MISSING WOMEN: "According to an annual study that counts the number of women working on the 250 top domestic grossing films of the year, the number of women directors declined from 11 percent in 2000 to 6 percent in 2001. Women accounted for 14 percent of writers in 2000. In 2001, the percentage dropped to 10." Wired 06/17/02

NPR'S "CLUELESS" LINK POLICY: National Public Radio has become the object of ridicule on the web for its policy of requiring webmasters to apply for permission to link to stories on NPR's site. "By Wednesday afternoon, the NPR link form was the No. 1 item on Daypop, which ranks the popularity of items in weblogs. 'If you take this to its logical end, if you did this to everyone at every site, the Internet would break down. So the policy is borne of either cluelessness or evil - and I'd like to think that the Car Talk and tote bag people aren't evil." Wired 06/20/02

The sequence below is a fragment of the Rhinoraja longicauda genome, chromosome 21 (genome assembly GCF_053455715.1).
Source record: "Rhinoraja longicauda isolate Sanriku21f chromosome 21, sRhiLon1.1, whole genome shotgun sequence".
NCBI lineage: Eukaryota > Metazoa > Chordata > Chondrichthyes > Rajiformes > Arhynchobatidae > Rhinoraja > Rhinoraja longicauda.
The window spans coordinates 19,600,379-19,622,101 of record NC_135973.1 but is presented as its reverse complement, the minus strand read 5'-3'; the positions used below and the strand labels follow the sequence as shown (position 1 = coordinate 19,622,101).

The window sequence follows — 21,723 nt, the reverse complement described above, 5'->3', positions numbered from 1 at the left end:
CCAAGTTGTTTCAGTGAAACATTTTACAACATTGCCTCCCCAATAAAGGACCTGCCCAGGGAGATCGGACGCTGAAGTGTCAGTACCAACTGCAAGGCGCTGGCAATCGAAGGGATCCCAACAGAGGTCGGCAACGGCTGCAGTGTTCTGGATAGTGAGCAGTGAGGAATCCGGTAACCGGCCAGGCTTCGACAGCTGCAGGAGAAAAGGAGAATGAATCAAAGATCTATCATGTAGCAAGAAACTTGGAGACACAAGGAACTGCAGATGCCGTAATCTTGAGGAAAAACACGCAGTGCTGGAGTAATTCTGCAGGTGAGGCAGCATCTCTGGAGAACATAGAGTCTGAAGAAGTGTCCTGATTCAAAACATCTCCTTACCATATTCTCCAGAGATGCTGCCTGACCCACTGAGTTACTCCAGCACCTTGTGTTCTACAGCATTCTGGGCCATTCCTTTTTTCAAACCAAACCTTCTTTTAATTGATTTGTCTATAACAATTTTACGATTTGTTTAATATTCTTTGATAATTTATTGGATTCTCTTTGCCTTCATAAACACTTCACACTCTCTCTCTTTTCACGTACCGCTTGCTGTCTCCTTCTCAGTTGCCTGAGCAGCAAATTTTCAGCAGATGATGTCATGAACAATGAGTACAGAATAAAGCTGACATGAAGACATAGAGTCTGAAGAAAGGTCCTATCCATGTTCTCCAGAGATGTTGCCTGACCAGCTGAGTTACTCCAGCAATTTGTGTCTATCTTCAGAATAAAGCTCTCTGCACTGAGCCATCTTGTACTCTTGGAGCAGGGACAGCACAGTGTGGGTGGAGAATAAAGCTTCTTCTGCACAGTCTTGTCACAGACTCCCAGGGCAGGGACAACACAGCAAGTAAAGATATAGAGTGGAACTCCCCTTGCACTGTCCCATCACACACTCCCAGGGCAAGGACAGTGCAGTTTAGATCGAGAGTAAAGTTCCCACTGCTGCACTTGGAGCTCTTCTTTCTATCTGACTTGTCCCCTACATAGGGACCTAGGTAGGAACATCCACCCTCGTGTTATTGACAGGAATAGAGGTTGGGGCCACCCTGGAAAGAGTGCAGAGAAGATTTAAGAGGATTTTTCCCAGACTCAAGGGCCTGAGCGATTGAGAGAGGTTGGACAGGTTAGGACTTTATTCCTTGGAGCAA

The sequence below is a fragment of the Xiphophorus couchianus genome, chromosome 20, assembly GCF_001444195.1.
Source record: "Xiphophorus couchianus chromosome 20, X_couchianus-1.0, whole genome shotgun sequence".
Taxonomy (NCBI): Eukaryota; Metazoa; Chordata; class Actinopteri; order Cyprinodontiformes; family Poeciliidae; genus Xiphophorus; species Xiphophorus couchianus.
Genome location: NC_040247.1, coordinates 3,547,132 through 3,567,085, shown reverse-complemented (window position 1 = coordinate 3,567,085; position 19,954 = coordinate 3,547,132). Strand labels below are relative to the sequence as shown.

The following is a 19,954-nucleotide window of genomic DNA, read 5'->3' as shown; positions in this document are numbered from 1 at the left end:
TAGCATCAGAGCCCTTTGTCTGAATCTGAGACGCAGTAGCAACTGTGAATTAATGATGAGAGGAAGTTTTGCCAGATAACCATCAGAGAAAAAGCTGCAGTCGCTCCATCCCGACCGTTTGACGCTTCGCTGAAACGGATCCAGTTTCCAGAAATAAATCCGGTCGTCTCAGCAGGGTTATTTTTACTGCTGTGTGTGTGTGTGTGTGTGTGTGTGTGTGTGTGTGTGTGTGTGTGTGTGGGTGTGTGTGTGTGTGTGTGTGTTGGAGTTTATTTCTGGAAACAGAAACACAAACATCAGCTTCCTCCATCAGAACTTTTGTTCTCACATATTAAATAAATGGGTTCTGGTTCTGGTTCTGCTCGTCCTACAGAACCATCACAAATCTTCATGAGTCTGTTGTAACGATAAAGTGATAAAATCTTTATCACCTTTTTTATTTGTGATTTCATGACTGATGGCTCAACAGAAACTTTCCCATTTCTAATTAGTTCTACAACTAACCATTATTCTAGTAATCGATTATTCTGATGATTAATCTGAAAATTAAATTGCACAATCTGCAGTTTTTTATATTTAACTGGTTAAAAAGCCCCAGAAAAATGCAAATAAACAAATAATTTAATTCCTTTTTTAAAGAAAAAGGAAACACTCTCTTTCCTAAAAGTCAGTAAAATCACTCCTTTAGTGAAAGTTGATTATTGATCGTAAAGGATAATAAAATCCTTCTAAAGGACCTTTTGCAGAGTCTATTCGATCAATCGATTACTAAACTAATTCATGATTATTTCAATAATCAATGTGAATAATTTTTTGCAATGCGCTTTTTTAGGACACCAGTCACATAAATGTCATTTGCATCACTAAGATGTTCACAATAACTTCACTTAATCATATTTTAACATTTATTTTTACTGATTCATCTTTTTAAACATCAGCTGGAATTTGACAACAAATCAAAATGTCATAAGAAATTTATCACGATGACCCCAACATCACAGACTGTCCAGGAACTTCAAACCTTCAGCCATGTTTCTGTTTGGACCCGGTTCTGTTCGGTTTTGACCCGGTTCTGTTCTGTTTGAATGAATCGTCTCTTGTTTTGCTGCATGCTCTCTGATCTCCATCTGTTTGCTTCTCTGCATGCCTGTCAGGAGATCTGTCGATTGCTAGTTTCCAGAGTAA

THE 6 MILLION PHENOM: After two years the soundtrack from the movie O Brother, Where Art Thou? "the Grammy-winning album of blues, mountain and other Americana music, has sold more than 6 million copies and is still hovering on Billboard's chart of the Top 20 albums in the country." This despite the almost total absence of playtime on commercial radio in the US. The album has been so successful, it's spawned new recording labels hoping to promote this genre of music. Nando Times (AP) 06/20/02

OVER THE CLIFF: "Europe's top orchestra and four of America's Big Five are changing hands, the biggest baton handover in memory." This kind of top-level turnover would be cause for concern in any industry, writes Norman Lebrecht. But the orchestras have botched it. "With conservatism in full cry, musical America is entering an epoch of dullness that one would hardly cross the road to experience, let alone the Atlantic. The slow decline of symphonic concerts has taken a sharp downturn with the shunning of the next generation. This sorry outcome could have been foretold, and has been." London Evening Standard 06/19/02